Ryan Sim - September 13, 2012

Day 15 - The Problem with our World and with Us

We try to understand the problem with our world, and with us. We look at one definition of the word “sin” as missing the mark or target.

Question: How have you thought of sin in the past? What images or words does “sin” conjure up?

From Series: "Christianity 101"

Study Guide

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We try to understand the problem with our world, and with us.  We look at one definition of the word “sin” as missing the mark or target.Today’s topic is sinI know this is a word that carries a lot of baggage, many of you have heard it before, and probably have some negative experiences around it.

You’re not alone, watch a quick video of people’s reactions to this word, and then discuss it with your groups.

Now that we have all shared our experience with this word, we’ll look at what it really means.

It’s important that we do this, so we can fully understand God’s plan for our world, ourselves, and our relationship with him…and that something very real is blocking our way.

As we mentioned in the first week, we do live in an absolutely beautiful world, but that is only half the story It is pretty hard to avoid the conclusion that there is something wrong with the world.

G.K Chesterton was a famous British journalist and playwright. Once The Times of London asked a number of writers, including G.K Chesterton for essays on the topic of “What’s Wrong with the World?”  This was Chesterton’s submission…

Dear Sirs:

I am.

Sincerely Yours.

G.K. Chesterton.

According to the Christian faith, the biggest problem in the world has to do with us, and it has to do with something called our sin.  Yet the concept of sin is offensive or ludicrous to many.  This is often because we don’t understand what followers of Jesus mean by this term.  And I would like to unpack it a little with you and try to get beyond the negative baggage that I freely admit the word carries.

Slide5The first definition comes from the actual word sin, used in the New Testament.

We think of it as a religious word, but in the original Greek language, it was a word from the sport of archery.

To miss the target was to sin.  Imagine a Greek archer shooting arrows…I sinned!  Ahh, I sinned again, and again!  I meant to hit the target, and I missed.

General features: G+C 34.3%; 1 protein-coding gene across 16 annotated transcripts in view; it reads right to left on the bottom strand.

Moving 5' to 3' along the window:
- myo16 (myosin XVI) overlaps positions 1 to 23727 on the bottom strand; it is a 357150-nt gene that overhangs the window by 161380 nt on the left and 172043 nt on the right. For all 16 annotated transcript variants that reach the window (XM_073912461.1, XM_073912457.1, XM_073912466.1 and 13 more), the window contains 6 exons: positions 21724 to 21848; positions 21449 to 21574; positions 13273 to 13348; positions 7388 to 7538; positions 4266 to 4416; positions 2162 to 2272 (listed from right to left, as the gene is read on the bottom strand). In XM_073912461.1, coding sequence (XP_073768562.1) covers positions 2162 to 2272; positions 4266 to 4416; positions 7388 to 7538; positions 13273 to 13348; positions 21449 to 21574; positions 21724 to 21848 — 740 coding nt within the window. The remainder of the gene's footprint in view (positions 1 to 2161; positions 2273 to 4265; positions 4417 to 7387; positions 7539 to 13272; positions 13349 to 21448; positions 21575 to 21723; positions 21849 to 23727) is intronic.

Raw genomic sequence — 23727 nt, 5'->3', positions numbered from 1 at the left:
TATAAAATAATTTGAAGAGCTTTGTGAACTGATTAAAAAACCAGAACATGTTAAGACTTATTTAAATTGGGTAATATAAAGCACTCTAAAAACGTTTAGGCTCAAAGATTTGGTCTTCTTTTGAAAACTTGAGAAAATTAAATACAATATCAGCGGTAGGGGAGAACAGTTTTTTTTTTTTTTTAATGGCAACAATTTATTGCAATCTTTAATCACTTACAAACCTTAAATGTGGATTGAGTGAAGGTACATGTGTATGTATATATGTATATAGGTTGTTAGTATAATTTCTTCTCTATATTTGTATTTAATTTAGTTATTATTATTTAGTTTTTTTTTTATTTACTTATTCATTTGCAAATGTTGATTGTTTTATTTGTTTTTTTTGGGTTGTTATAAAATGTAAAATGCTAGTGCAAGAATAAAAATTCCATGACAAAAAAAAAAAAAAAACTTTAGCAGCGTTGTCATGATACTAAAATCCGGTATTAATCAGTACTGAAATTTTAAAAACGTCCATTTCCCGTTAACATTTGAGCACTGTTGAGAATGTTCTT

A small example from my life is my doublemindedness around my favourite activities.

TV/books,

Exercise/laziness, etc.

Honestly, that’s pretty dysfunctional—saying one thing and then immediately doing the opposite.  I miss the mark.  I’m not living the healthy, intelligent, balanced life I know I could be living.

In a bigger sense that dysfunctionality, when it applies to the entirety of our lives, is what followers of Jesus call “sin”.

I gave you a rather trivial example but that “missing the mark”  is actually quite wide and varied.  If I were to put up on little yellow post it notes all around this room, every thing that I have ever done, ever said, ever thought, or ever forgot to do or say, I would feel naked and humiliated in front of you.

The apostle Paul, one of the writers in the New Testament, summed it up as this “All have sinned and fall short of the glory of God.”  Note first the obvious connection to archery, the arrow Paul meant to hit the target didn’t go far enough, it fell short and missed the mark.

Note also who Paul is comparing us to—the glory of God.  When we talk about sin, we like to compare ourselves to axe murderers or child molesters or Hitler, and we will usually think we come off quite well.

But when I compare myself to God Himself, I fall incredibly short too.

How have you thought of sin in the past? What images or words does “sin” conjure up?

 


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